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This post was sponsored by SolarWinds.
Let me ask you a question: How do you monitor your Windows servers? Let's say that your environment looks like the following example:
- 30 Dell and HP servers spread across three datacenters in different geographical locations
- Mixed-mode Windows Server 2012 and Windows Server 2008 domain
- Core infrastructure services: AD DS, AD CS, DNS, SQL Server, Exchange Server, SharePoint Server, IIS
- 10 of the physical servers host virtual machines (VMs) using both Microsoft Hyper-V as well as VMware ESX hypervisors
Whew! That is a lot of stuff to keep track of, correct? If you rely solely on vendor-provided in-box monitoring tools, then I'm sure you spend way too much time touching individual servers in order to perform root-cause analysis of problems, generate performance baselines, and the like.
On the other hand, tools like Microsoft' System Center Operations Manager (SCOM) 2012 are great for monitoring core Microsoft services. But what about Dell- and HP-specific server data? SCOM's VMware support is limited, which makes sense when you consider the market competition between the two companies.
If you're looking to invest in a third-party, "one-stop shop" solution for your server and application monitoring needs, then I submit that SolarWinds' Server & Application Monitor (known henceforth as SAM) may be a good fit for you.
Let me summarize the four chief differentiators of SolarWinds SAM from its competition, and after that I'll walk you through installation, configuration, and usage.
- Ease of installation. SolarWinds says that you should have no trouble installing and configuring SAM by yourself and in under 1 hour.
- Huge variety of templates. SAM includes built-in monitoring templates that map not only to popular applications and services (all of the ones I mentioned in my above example are covered, for example), but also has templates for several hardware vendors. That means you can scan and alert on metrics such as fan speed, internal temperature, and the like.
- Dynamically generated performance baselines. The SAM tool generates a baseline of typical activity for your servers and application. This makes it easier for the tool to detect deviations from the baseline and to alert you as to the difference.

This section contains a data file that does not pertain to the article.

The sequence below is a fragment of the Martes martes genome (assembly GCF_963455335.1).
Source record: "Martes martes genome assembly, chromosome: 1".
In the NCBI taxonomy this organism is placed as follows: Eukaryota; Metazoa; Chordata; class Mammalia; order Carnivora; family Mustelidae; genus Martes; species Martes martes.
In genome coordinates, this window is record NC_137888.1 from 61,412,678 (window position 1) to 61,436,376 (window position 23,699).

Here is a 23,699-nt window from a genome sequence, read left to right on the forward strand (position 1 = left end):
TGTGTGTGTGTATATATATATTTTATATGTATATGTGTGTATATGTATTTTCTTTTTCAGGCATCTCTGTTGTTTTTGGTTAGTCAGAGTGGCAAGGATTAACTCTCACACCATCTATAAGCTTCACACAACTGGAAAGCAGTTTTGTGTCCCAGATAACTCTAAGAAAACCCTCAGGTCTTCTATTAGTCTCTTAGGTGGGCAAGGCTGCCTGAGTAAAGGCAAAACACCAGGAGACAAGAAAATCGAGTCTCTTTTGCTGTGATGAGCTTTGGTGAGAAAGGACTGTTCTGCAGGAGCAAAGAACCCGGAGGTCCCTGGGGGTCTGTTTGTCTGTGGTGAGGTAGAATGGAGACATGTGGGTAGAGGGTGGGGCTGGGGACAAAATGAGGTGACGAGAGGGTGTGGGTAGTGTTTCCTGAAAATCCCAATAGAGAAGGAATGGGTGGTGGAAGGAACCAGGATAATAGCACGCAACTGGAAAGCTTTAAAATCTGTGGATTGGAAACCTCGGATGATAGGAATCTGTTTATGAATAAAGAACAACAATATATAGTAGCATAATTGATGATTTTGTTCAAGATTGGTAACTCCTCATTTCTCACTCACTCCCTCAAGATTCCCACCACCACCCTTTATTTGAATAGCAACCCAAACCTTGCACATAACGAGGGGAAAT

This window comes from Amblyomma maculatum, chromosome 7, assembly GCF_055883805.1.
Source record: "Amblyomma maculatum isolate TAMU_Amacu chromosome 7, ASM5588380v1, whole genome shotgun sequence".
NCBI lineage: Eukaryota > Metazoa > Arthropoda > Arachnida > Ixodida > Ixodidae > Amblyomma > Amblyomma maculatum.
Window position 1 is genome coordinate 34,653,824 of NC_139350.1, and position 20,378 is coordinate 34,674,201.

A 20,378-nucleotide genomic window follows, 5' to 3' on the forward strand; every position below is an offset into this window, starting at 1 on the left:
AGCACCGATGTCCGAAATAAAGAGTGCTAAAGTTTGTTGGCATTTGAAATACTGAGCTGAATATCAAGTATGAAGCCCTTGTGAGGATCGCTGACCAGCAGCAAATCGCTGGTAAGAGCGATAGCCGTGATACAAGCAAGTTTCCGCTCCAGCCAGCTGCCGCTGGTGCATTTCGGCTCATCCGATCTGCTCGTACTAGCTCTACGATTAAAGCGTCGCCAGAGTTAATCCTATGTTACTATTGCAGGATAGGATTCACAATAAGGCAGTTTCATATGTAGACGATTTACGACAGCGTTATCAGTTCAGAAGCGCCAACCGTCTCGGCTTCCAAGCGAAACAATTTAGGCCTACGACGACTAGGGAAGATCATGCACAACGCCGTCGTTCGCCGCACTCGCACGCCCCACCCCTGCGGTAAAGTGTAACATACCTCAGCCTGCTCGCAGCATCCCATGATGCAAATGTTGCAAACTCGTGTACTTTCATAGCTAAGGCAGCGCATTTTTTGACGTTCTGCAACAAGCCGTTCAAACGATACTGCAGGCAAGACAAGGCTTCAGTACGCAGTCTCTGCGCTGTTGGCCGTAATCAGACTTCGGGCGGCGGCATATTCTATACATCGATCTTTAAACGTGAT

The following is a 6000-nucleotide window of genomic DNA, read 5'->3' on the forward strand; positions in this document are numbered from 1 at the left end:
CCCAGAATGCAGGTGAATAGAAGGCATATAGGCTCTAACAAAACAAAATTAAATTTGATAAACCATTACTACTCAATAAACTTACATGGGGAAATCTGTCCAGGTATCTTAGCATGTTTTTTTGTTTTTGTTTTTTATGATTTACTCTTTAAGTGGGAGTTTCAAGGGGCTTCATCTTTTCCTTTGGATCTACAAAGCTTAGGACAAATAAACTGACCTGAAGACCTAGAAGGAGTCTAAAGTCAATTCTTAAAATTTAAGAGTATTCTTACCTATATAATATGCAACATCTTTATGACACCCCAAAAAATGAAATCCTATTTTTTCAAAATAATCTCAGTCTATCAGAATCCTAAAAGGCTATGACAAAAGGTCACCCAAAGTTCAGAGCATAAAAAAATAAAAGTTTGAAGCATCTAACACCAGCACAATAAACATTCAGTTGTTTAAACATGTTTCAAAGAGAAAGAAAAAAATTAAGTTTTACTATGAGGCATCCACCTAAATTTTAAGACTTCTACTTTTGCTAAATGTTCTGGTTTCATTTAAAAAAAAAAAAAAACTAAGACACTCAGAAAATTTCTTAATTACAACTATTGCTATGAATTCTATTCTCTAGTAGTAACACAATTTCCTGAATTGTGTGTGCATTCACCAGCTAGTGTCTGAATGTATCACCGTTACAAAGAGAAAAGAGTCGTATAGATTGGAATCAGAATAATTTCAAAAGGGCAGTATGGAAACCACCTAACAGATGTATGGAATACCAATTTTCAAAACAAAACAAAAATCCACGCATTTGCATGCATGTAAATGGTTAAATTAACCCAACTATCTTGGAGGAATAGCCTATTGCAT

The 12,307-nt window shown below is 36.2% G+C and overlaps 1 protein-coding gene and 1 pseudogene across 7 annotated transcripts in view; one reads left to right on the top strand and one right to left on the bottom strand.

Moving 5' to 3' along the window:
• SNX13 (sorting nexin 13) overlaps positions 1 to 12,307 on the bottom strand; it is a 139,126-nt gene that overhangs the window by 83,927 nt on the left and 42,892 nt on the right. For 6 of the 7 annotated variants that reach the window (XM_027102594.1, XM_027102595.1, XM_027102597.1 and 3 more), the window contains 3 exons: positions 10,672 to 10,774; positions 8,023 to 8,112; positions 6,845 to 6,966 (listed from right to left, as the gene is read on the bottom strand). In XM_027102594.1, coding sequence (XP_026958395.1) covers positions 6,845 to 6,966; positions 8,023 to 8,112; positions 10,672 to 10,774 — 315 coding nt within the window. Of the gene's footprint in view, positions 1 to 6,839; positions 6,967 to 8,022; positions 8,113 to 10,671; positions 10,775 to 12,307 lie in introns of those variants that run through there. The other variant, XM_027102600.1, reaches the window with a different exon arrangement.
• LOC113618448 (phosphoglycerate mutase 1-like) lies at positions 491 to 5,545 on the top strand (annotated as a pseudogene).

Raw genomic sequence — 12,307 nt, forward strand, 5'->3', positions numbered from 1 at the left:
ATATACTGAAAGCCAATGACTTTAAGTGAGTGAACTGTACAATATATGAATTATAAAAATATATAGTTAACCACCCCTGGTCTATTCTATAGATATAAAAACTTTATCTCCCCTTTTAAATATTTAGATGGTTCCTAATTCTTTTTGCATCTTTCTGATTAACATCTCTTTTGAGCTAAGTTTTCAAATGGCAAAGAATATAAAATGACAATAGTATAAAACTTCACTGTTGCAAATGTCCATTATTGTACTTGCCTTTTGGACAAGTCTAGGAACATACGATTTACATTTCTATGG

- Expert Knowledge. The SAM tool provides expert knowledge on possible reasons why performance is poor and suggestions for remediation.
- Customization. As we'll see a little later, we have complete control not only over how we monitor our servers and applications, but how the data is presented to us in the Orion management Web console.
Expert Knowledge helps you troubleshooting performance problems.
The general monitoring workflow with SAM works as follows:
- Deploy. Install one or more SAM instances in your environment. No agent software needs to be installed on monitored physical or virtual machines.
- Monitor. As I mentioned, the scope of SAM's in box monitoring templates is comprehensive. You shouldn't have need to do much initial tweaking, although SolarWinds makes their monitor API available so you can develop your own custom monitors.
- Alert. What I like here are the myriad ways in which you can be notified when SAM detects and reports a problem. Especially cool is the fact that the SAM Web application includes mobile views that are optimized for iPhone, Blackberry, and Android devices.
- Resolve. SAM gives you specific enough information to make it easier for you to determine the root cause of a problem to ensure that it doesn't arise again.
Deploying SAM ^
Here are the minimum system requirements for SolarWinds SAM:
- CPU: 2.4GHz
- RAM: 4GB
- HD: 4GB
- OS: Windows Server 2003; Windows Server 2008 R2; Windows Server 2012
- IIS: At least version 6, with 32-bit compatibility mode tools installed
- Database: SQL Server 2005 SP1 or later (SQL Server 2012 is supported)